According to a Bloomberg News report, there’s really no need for an insurance company to be involved at all in paying out death benefits to deceased servicemembers’ families—at least in the opinion of the American Legion. What has developed is a moneymaking opportunity for insurers—a “business transaction,” in the words of John Corcoran, an American Legion executive who testified at a Sept. 9 hearing in 1965—instead of the federal government fulfilling its obligations to those who give their lives in service. The Legion was concerned that Congress, on the verge of creating Servicemen’s Group Life Insurance (SGLI), was handing over “the responsibility of the government” to insurers when it was the government’s obligation to “indemnif[y] the lives of our servicemen and provid[e] a degree of protection to their parents, widows and orphans … .”
What happened was that Congress did indeed create SGLI, even though the government “set and collect premiums, d[id] record keeping and pa[id] for war deaths.” Pre-Vietnam, the government was its own insurance company; it paid death benefits for each war—WWI, WWII, and Korea—through separate programs.
But in 1965 it did things differently. At the suggestion of the insurance industry it adopted SGLI, which was based on the insurance program set up for nonmilitary government employees. And because insurers were worried about the potential death toll in Vietnam, it was agreed that the government would pay the full costs of death benefits for those killed in action, with the money coming from deductions from soldiers’ pay.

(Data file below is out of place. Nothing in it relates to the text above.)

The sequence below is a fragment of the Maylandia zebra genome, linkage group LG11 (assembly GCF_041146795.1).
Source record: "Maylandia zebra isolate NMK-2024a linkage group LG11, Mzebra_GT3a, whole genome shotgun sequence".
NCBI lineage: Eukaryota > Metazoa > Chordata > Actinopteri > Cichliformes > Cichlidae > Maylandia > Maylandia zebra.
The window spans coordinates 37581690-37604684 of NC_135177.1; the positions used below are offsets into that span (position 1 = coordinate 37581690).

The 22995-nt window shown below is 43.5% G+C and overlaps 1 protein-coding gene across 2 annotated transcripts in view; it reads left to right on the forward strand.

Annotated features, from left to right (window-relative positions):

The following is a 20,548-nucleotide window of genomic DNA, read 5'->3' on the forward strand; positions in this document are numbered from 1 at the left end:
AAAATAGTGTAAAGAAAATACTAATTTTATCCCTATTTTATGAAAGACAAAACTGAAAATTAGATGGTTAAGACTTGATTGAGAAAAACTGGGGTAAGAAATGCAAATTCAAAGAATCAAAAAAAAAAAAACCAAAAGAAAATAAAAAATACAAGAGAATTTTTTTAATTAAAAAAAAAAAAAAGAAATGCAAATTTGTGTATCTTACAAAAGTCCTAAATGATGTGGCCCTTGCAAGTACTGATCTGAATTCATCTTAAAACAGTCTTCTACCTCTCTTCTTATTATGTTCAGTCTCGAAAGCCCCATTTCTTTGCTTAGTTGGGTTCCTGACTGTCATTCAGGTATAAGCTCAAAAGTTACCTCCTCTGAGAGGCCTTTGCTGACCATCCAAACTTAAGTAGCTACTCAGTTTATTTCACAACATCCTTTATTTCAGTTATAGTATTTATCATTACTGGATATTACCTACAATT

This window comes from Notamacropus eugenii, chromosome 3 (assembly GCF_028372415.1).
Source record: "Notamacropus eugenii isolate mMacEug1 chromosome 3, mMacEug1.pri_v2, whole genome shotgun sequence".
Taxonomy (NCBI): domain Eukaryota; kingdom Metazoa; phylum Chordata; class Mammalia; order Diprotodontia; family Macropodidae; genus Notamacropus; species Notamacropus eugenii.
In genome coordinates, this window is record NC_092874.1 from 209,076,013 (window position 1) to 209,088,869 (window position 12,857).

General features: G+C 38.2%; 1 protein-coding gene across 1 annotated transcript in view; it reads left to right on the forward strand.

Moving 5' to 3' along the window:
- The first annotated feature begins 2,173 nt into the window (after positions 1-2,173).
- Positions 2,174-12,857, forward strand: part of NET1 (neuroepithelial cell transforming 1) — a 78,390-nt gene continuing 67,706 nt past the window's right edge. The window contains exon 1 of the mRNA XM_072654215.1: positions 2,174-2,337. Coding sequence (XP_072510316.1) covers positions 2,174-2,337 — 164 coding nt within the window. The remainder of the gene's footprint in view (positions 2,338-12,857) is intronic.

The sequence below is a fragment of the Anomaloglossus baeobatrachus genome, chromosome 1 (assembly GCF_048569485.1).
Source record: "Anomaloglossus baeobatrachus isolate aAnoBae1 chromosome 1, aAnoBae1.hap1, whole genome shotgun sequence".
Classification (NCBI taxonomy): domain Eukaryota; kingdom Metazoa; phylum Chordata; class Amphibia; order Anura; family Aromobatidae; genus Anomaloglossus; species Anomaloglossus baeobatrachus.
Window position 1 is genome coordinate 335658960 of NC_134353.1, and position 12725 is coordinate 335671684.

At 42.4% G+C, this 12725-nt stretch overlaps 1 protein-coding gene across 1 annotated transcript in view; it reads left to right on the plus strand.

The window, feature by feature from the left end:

It works this way: Servicemembers have deductions taken from their pay for SGLI. The government collects the money and sends it on to Prudential (which has held the no-bid contract since its inception), which invests it, usually in bonds, and makes money from it. When a claim comes in, the survivor is sent either a lump-sum check or, more likely, an Alliance Account checkbook (the RAA). The money that remains in Prudential’s accounts continues to collect interest, some of which is paid out to the beneficiaries; the majority of the interest remains with Prudential.
Currently, 95% of survivors ask for lump-sum payments.
But two things have struck a nerve in this case. The first is that the insurer is making that money off the deaths of servicemembers—soldiers killed in the line of duty.
And the second is that, if the beneficiary of a servicemember asks for a lump sum and instead is sent a “checkbook,” that doesn’t seem fair either; a lump sum, to most people, is a check for the full amount.
The American Legion’s position on the issue has not changed. Indeed, Peter Gaytan, executive director, said to Bloomberg, “We have to overhaul the system so nobody can make profits off soldiers who died in action.”